gerddie writes "Cryptohippie has published what may be called a first attempt to describe the 'electronic police state' (PDF). Based on information available from different organizations such as Electronic Privacy Information Center, Reporters Without Borders, and Freedom House, countries were rated on 17 criteria with regard to how close they are already to an electronic police state. The rankings are for 2008. Not too surprisingly, one finds China, North Korea, Belarus, and Russia at the top of the list. But the next slots are occupied by the UK (England and Wales), the US, Singapore, Israel, France, and Germany." This is a good start, but it would be good to see details of their methodology. They do provide the raw data (in XLS format), but no indication of the weightings they apply to the elements of "electronic police state" behavior they are scoring.

Submission + - SPAM: Judge in The pirate bay case accused of bias

Hinhule writes: Today the national swedish radio station P3 announced links between the judge in the pirate bay case Tomas Norström and Henrik Pontén, Monique Wadstedt and Peter Danowsky of the prosecution. Apparently the judge is a member of The swedish association of copyright, boardmember of The swedish foundation for industrial copyright and Stiftelsen .SE along with the others.
In reaction to this Rick Falkvinge, somewhat fanatic leader of the Pirate party, has published this delightful rant in which he, among other things, accuses the media industry of bringing corruption to Sweden.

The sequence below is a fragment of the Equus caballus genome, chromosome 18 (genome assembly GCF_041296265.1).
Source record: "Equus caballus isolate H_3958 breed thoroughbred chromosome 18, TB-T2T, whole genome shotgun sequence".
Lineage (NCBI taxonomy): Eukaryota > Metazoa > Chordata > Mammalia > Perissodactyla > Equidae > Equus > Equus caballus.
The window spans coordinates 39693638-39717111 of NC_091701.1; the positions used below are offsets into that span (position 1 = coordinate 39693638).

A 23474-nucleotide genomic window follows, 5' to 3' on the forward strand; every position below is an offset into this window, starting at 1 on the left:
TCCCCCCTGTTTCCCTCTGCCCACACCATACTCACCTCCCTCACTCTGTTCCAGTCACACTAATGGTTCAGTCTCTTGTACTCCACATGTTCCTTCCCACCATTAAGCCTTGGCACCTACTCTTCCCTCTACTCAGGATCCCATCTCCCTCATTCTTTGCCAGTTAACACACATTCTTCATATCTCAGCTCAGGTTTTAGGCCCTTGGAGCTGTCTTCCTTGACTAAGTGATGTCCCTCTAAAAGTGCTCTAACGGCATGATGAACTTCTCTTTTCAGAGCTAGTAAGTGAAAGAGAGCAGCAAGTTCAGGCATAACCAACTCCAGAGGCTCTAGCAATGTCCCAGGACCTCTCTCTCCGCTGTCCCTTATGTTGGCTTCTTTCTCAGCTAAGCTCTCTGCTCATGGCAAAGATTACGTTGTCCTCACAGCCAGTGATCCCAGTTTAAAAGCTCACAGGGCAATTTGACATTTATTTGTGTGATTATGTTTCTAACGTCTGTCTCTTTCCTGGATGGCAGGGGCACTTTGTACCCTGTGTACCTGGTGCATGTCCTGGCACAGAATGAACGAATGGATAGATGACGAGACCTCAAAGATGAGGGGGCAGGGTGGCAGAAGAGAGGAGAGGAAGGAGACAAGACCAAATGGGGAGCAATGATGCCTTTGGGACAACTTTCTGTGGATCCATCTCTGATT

Submission + - Pirate Party Judge Corrupt and Biased

Kimmo Hovi writes: "A mere 6 days after the verdict on Pirate Bay administrators, Swedish National Radio found out that the plaintiff's lawyer is the judge's colleague, and the judge is a member in at least two pro-copyright organizations. The Pirate Party is obviously furious. On the other hand, the Pirate Party is growing at an astonighing rate, and is expected to be the 3rd biggest party in Sweden by tonight."

Intel CPU Privilege Escalation Exploit 242

Eukariote writes "A paper and exploit code detailing a privilege escalation attack on Intel CPUs has just been published. The vulnerability, uncovered by security researchers Joanna Rutkowska (of Blue Pill fame), Rafal Wojtczuk, and, independently, Loic Duflot, makes use of Intel's System Management Mode (SMM). Quote: "The attack allows for privilege escalation from Ring 0 to the SMM on many recent motherboards with Intel CPUs. Rafal implemented a working exploit with code execution in SMM." The implications of this exploit are severe."
Data Storage

Optimizing Linux Systems For Solid State Disks 207

tytso writes "I've recently started exploring ways of configuring Solid State Disks (SSDs) so they work most efficiently in Linux. In particular, Intel's new 80GB X25-M, which has fallen down to a street price of around $400 and thus within my toy budget. It turns out that the Linux Storage Stack isn't set up well to align partitions and filesystems for use with SSD's, RAID systems, and 4k sector disks. There are also some interesting configuration and tuning that we need to do to avoid potential fragmentation problems with the current generation of Intel SSDs. I've figured out ways of addressing some of these issues, but it's clear that more work is needed to make this easy for mere mortals to efficiently use next generation storage devices with Linux."